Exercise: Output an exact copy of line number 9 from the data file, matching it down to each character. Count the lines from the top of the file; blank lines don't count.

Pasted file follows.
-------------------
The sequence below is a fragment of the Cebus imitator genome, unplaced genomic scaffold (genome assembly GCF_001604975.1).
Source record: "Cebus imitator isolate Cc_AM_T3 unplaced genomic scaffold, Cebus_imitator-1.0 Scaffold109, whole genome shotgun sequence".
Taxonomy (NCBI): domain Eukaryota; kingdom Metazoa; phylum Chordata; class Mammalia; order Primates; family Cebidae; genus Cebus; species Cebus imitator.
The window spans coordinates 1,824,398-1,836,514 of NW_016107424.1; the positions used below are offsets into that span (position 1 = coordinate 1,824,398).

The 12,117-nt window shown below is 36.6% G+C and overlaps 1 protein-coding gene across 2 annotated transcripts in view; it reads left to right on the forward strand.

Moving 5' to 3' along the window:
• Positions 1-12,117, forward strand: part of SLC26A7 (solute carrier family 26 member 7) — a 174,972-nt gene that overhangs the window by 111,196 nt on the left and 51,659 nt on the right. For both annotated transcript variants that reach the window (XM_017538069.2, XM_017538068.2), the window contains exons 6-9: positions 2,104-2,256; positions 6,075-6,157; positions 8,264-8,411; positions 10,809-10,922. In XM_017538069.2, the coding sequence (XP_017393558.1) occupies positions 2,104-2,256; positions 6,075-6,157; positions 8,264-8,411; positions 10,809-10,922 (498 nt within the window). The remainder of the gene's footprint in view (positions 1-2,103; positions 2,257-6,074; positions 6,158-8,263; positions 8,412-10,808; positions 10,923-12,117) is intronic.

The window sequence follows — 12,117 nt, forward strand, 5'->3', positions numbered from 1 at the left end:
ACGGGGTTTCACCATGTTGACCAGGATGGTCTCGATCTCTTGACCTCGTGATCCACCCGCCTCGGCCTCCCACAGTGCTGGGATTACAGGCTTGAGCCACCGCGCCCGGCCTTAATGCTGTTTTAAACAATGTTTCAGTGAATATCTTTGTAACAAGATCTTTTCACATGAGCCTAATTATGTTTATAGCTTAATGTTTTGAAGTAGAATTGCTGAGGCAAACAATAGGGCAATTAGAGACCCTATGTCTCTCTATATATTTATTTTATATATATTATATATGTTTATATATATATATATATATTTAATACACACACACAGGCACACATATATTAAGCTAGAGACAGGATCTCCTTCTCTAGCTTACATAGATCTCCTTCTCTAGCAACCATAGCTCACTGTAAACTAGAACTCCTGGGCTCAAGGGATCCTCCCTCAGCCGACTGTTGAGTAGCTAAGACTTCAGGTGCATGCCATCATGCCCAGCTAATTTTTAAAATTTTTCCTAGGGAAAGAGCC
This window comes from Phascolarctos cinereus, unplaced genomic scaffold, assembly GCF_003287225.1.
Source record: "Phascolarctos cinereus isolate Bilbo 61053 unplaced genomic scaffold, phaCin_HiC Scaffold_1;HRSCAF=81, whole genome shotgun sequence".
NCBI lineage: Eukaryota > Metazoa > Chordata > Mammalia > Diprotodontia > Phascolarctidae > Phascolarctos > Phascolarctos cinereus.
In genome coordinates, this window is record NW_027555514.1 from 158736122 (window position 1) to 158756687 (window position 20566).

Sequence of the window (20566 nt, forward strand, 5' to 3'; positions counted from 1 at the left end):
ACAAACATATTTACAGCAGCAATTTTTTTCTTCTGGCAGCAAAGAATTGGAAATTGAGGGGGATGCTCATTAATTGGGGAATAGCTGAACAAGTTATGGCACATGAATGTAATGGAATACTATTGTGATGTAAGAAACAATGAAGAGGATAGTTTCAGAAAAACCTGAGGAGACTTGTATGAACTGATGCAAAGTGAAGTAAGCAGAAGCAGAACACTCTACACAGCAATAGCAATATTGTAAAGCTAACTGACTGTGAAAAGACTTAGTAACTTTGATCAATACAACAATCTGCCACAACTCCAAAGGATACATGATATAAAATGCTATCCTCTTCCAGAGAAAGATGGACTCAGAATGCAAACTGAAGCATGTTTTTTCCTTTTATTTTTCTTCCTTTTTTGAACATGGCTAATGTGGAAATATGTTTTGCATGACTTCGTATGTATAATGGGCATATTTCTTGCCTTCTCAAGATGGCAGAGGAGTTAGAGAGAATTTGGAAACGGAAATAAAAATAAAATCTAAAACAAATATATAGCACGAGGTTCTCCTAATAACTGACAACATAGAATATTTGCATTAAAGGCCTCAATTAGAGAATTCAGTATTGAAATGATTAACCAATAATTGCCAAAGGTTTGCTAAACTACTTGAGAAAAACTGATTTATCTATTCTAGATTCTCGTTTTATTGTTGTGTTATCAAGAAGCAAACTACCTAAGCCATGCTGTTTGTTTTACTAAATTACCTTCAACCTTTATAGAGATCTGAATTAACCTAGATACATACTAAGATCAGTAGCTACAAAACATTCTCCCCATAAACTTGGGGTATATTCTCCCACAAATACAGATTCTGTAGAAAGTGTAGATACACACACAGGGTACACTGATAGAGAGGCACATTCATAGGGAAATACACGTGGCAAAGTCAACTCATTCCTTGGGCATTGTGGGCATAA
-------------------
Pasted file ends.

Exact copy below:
ACGGGGTTTCACCATGTTGACCAGGATGGTCTCGATCTCTTGACCTCGTGATCCACCCGCCTCGGCCTCCCACAGTGCTGGGATTACAGGCTTGAGCCACCGCGCCCGGCCTTAATGCTGTTTTAAACAATGTTTCAGTGAATATCTTTGTAACAAGATCTTTTCACATGAGCCTAATTATGTTTATAGCTTAATGTTTTGAAGTAGAATTGCTGAGGCAAACAATAGGGCAATTAGAGACCCTATGTCTCTCTATATATTTATTTTATATATATTATATATGTTTATATATATATATATATATTTAATACACACACACAGGCACACATATATTAAGCTAGAGACAGGATCTCCTTCTCTAGCTTACATAGATCTCCTTCTCTAGCAACCATAGCTCACTGTAAACTAGAACTCCTGGGCTCAAGGGATCCTCCCTCAGCCGACTGTTGAGTAGCTAAGACTTCAGGTGCATGCCATCATGCCCAGCTAATTTTTAAAATTTTTCCTAGGGAAAGAGCC